The 2018 Air Race Classic Ends In Fryeburg Maine In:
The Katahdin Wings 99s look forward to welcoming ARC Racers to the Lakes & Mountains region of Maine, when you land at Eastern Slopes Regional Airport – “Runway to the White Mountains.” You will enjoy a grand view of the White Mountains and several lakes in the area. As you approach your last flyby at Fryeburg, you’ll also catch a view of Lovewell Pond Sea Base.
Fryeburg is among America’s earliest frontier towns and nestled in the foothills of the White Mountains. Today, it is a popular resort area attracting many tourists enjoying the great outdoors through all four seasons. It is a prosperous agricultural area of Maine and home to New England’s second largest fair, the Fryeburg Fair.
RELAX! You will be coming down from your “race high.”
Your Terminus hosts are planning an unforgettable weekend of events – the Meltdown Party celebration, Racer debriefings, and culminating in the 41st Annual ARC Awards Banquet. In between these events, check out your surroundings!
Brenda Thibodeau and the ARC Terminus Committee welcome Racers to Fryeburg, ME: T-07 Terminus Welcome Letter.
Details for your ARC Terminus Weekend (including mandatory racer debriefings and events): T-06 Terminus Events.
ALL racers – be sure that you are familiar with this schedule! We look forward to your arrival at the Terminus. Arrive by the Terminus deadline and plan for a great Meltdown Party to celebrate your race.
121 Women pilots to compete in 42nd Annual Air Race Classic
APRIL 9, 2018 BY GENERAL AVIATION NEWS STAFF
The 42nd Air Race Classic (ARC) field is set, according to organizers.
The annual all-women cross-country airplane race is set for take off at 8 a.m. Tuesday, June 19, from Sweetwater, Texas. The 2,656-mile sprint across the United States ends Friday, June 22, in Fryeburg, Maine.
Fifty-six teams, consisting of 121 women pilots from around the world will compete, noted organizers. This year’s racers hail from 35 states and five foreign countries: Australia, Canada, Colombia, Kenya, and New Zealand.
U.S. national aerobatics champion Debby Rihn-Harvey will be among the racers this year.
The Air Race Classic is the oldest race of its kind in the nation. It traces its roots to the 1929 Women’s Air Derby, in which Amelia Earhart and 19 other female pilots raced from Santa Monica, California, to Cleveland, Ohio.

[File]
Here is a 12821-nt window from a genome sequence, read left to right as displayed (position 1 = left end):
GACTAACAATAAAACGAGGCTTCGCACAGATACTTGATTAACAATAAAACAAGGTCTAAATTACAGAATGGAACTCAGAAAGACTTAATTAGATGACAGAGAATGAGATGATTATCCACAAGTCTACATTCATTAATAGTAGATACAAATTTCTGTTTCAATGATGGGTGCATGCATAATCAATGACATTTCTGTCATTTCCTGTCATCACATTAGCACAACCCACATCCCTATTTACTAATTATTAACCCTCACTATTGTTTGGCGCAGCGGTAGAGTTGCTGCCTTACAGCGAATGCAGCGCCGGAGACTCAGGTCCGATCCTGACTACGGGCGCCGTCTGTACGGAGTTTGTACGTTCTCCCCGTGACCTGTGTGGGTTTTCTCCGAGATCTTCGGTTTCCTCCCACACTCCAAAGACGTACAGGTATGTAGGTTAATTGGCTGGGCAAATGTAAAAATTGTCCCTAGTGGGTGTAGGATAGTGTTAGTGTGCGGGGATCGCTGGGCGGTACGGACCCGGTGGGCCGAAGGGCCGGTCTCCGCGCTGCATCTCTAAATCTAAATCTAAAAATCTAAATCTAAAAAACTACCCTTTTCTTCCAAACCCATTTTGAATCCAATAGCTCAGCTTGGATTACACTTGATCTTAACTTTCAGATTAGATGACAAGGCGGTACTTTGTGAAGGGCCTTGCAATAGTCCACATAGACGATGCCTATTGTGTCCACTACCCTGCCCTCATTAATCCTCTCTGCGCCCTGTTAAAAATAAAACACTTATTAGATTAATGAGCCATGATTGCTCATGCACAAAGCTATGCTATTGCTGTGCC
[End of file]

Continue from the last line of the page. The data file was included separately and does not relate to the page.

“The ARC Board of Directors and volunteers have been hard at work preparing for our 42nd race,” said Air Race Classic President Lara Gaerte. “We look forward to welcoming back veteran racers and meeting new competitors at this year’s start.”
Organizers report that the race course will take racers through 15 states.
At each of the eight intermediate stops teams will execute high-speed flybys over a timing line as they race against the clock.
Race officials report that each plane receives a unique handicap. Teams are racing against their own best time, not against one another.
Teams strategize to play the elements, holding out for better weather or seeking more favorable winds, to beat their handicap by the greatest margin, officials explain.
“Palms to Pines” Air Race 2009
Take a look at air racing and the role women have played in it and still are today
Women’s air racing all started in 1929 with the First Women’s Air Derby. Twenty pilots raced from Santa Monica, CA to Cleveland, OH, site of the National Air Races. Racing continued through the ’30’s and was renewed again after WWII when the All Women’s Transcontinental Air Race(AWTAR), better known as the Powder Puff Derby, came into being. The AWTAR held its 30th, final and commemorative flight in 1977. When the AWTAR was discontinued, the Air Race Classic, Ltd., (ARC) stepped in to continue the tradition of transcontinental speed competition for women pilots and staged its premier race. The Air Race Classic was reincorporated in 2002 into the Air Race Classic, Inc., a non-profit 501(c)3 organization.
The early air races were the “on to” type, with noon and night control stops, and the contestants more or less stayed together. In that manner, weather and flying conditions were practically the same for each entrant and the race officials could release standings to the media after each day of racing.
The current race routes are approximately 2,400 statute miles in length, and the contestants are usually given four days, flying VFR in daylight hours, to reach the terminus. Each plane is assigned a handicap speed – and the goal is to have the actual ground speed be as far over the handicap speed as possible. The pilots are thus given the leeway to play the elements, holding out for better weather, winds, etc. The objective is to fly the “perfect” cross-country. In this type of race, the official standings cannot be released until the final entrant has crossed the finish line. Actually, the last arrival can be the winner.